A colleague raised an interesting question recently: how should we invest when our long term isn’t as extensive as it once was?
I had to chuckle because investing for the “long term” is sometimes used as a way to try to mitigate the damage from investments that go wrong in the short term! And if we are in the autumn of our years, that option can lose some of its power.
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But after my initial giggle, I sat bolt upright as if poleaxed. And that was because of the sudden realisation that my 60th is but a couple of birthdays away. My colleague was talking about people just like me!
Let me say first, though, I reckon a long-term investment horizon remains a good strategy. But that’s only the case when picking good-quality businesses that are growing, and buying stocks when they have a fair valuation. The strategy isn’t at fault, but my ability to use it is diminishing over time.
Shorter-term investment strategies
Thankfully, long-term investing isn’t the only strategy that can be successful in the stock market. Many stocks can show decent advances over just several months or a few years.
For example, an early investor in an emerging growth company can earn rapid gains. It’s true that operational progress can take time to fully mature — perhaps years. But early signs of growth in revenue and earnings can put smaller companies on more investors’ radars. And one of the great drivers of a stock’s gains can be a valuation rerating, as a growth story becomes more widely known in the investment community.
When that happens, a stock can move higher within a short time frame. Indeed, a valuation of 10 times earnings can increase to, say, 30 times earnings in just months rather than years. But that doesn’t always happen.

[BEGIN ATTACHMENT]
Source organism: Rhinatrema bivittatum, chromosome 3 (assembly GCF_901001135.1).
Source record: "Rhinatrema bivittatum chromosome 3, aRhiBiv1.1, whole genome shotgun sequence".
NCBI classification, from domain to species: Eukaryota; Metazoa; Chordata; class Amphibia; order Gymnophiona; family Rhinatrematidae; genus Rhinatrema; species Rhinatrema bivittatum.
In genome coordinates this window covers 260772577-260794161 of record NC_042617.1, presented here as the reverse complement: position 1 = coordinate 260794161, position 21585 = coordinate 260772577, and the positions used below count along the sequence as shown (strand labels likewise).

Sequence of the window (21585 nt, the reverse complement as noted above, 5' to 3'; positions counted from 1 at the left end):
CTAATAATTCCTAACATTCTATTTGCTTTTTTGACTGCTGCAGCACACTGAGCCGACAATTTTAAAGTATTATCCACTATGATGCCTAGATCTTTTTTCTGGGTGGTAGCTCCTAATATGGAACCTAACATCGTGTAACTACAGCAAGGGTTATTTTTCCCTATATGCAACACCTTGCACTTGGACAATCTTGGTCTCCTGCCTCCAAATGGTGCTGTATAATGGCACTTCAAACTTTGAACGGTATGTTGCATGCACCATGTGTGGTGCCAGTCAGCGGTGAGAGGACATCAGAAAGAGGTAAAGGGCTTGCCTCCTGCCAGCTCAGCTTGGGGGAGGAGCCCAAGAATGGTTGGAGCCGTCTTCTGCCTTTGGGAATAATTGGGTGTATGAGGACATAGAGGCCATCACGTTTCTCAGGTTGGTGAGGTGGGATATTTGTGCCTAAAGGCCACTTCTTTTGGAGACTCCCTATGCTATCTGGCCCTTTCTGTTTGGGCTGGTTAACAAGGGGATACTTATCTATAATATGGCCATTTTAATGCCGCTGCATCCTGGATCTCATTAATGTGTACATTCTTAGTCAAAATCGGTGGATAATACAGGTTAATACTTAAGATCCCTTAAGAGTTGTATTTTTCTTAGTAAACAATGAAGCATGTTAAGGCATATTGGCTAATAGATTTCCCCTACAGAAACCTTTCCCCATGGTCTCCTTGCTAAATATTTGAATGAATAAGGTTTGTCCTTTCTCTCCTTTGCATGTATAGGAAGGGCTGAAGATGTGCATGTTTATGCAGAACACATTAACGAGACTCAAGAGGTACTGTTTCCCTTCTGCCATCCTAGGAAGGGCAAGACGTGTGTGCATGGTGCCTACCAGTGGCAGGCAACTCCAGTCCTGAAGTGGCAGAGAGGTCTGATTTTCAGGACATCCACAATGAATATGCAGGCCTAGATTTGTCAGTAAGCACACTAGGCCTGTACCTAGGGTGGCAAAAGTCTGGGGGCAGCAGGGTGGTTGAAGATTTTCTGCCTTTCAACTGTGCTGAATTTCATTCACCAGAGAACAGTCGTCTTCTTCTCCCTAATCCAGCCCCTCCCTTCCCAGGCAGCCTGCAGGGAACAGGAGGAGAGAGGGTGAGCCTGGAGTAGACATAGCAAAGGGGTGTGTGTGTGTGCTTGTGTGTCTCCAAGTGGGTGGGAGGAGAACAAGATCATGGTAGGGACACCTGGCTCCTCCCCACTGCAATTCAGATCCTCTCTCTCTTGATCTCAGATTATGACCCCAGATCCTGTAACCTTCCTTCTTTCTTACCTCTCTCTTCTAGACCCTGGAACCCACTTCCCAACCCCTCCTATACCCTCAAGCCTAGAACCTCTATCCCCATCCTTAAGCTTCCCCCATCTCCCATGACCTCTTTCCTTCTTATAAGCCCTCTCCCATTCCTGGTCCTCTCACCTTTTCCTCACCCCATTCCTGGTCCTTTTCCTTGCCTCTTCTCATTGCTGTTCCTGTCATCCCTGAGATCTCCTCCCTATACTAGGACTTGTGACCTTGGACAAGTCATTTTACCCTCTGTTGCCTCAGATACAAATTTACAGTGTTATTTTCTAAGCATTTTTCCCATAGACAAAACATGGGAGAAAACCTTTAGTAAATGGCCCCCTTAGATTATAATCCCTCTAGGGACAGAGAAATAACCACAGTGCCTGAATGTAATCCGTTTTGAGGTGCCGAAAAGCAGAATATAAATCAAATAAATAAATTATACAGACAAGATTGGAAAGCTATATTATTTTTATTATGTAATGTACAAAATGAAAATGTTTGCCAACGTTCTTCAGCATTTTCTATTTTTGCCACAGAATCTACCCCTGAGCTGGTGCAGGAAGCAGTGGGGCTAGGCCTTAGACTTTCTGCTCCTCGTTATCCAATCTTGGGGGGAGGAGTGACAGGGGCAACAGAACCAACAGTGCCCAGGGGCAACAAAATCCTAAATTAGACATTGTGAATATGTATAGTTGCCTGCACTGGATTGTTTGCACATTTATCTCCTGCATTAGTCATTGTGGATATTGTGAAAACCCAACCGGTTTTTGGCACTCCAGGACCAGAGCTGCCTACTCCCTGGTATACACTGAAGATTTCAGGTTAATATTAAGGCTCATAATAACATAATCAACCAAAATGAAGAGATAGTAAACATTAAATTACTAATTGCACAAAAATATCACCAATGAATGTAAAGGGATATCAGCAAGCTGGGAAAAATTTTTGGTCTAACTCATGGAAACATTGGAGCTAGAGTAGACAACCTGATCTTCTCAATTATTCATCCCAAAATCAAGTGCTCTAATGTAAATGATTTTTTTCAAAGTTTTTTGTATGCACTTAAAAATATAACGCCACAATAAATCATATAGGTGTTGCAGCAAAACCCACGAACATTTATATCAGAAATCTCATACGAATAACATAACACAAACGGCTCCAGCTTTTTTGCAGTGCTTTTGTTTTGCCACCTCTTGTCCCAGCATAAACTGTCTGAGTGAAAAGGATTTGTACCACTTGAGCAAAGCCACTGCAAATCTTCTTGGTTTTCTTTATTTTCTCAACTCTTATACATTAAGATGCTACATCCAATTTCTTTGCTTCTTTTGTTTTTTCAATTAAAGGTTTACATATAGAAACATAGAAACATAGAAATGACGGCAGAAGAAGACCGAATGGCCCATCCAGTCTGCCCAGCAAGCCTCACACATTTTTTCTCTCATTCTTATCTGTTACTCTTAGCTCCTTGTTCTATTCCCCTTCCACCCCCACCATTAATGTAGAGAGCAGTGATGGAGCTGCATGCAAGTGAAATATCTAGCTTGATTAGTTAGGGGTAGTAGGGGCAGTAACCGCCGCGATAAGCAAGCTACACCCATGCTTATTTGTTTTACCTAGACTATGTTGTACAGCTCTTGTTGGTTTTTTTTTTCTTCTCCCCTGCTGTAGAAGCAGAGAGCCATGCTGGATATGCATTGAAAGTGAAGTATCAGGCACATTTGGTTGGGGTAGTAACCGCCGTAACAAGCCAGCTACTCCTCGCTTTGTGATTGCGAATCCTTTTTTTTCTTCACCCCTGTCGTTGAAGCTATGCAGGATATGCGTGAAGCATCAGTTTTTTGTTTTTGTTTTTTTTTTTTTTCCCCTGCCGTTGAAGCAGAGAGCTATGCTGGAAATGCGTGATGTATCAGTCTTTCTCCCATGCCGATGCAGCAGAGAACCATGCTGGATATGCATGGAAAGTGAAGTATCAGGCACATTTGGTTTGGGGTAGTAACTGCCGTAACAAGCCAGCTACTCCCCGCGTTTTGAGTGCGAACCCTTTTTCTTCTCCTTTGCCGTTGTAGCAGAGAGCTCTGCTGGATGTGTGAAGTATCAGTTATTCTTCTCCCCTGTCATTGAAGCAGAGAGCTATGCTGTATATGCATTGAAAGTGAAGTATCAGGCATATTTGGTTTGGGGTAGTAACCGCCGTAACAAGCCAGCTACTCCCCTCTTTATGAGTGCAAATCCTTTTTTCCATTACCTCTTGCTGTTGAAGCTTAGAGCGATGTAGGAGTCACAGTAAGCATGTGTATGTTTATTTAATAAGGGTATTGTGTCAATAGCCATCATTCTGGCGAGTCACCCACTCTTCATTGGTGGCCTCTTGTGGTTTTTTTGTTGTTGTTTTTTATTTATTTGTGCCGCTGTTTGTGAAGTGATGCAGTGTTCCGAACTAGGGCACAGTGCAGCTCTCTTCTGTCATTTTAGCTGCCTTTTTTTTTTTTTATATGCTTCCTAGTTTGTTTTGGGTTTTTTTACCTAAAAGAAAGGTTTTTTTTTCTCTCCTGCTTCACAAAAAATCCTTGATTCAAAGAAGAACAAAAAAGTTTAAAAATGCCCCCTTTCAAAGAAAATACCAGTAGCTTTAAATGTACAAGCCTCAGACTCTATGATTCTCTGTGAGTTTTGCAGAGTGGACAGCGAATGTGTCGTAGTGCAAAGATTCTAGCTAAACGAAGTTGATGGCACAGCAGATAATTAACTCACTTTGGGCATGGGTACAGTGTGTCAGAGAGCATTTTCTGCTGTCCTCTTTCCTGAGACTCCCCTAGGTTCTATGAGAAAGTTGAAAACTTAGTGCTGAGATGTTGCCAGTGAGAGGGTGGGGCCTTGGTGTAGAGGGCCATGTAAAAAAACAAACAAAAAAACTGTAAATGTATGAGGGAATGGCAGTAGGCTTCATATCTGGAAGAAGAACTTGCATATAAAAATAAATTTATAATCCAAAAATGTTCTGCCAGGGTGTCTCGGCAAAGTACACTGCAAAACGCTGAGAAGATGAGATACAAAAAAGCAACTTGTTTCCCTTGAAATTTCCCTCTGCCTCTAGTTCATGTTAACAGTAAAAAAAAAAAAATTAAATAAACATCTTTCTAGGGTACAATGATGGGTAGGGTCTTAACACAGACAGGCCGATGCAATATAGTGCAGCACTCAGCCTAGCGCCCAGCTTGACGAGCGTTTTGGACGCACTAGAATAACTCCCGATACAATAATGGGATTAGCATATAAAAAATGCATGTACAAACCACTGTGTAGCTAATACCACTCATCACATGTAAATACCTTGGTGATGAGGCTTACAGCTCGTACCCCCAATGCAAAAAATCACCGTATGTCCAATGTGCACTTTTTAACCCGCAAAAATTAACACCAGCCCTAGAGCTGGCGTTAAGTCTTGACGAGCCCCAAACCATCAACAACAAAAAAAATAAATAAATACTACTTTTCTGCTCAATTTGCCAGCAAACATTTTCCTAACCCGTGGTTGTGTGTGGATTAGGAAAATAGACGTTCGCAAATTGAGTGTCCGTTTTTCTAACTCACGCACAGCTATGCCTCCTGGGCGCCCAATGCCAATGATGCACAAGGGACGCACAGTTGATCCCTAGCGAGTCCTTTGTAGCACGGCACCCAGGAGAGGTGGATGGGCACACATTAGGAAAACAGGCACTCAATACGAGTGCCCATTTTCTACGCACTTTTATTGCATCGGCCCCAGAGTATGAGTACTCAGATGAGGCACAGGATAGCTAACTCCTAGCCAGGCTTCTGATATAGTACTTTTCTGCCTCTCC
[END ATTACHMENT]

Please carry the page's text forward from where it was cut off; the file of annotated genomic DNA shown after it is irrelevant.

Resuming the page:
Another potentially shorter-term strategy is to trade stalwart stocks on the grounds of valuation. And Peter Lynch did a lot of that when he managed Fidelity’s Magellan fund in the US. So, here in the UK, I could focus on stocks in the FTSE 100 index or the FTSE 250. The idea would be to buy them when a stock’s valuation cycles lower and sell when it cycles higher again. In his books, Lynch talks of achieving shorter-term gains of between about 20% and 50% with that strategy. But there’s no certainty that I could replicate his success.
Thorough research remains key
Short-term strategies like those two ideas still require thorough research before buying. I’d want to make sure I was dealing with solid businesses that aren’t suffering any major operational challenges. But even then, nothing is guaranteed, and I could still lose money on shares even if they get past my scrutiny.
But for a shorter-term strategy, I’d also consider selling shares to stop a loss before it goes too far. After all, I won’t have enough time to be underwater with investments for 15 years or more. In that approach, I’d be in good company because successful investor Lord John Lee reckons he uses a stop-loss tactic as well.
And at 60 and beyond, I’d aim to balance shorter-term strategies with a cash-in-hand approach to investing. And to achieve that, I’d invest in dividend-paying stocks, chosen carefully.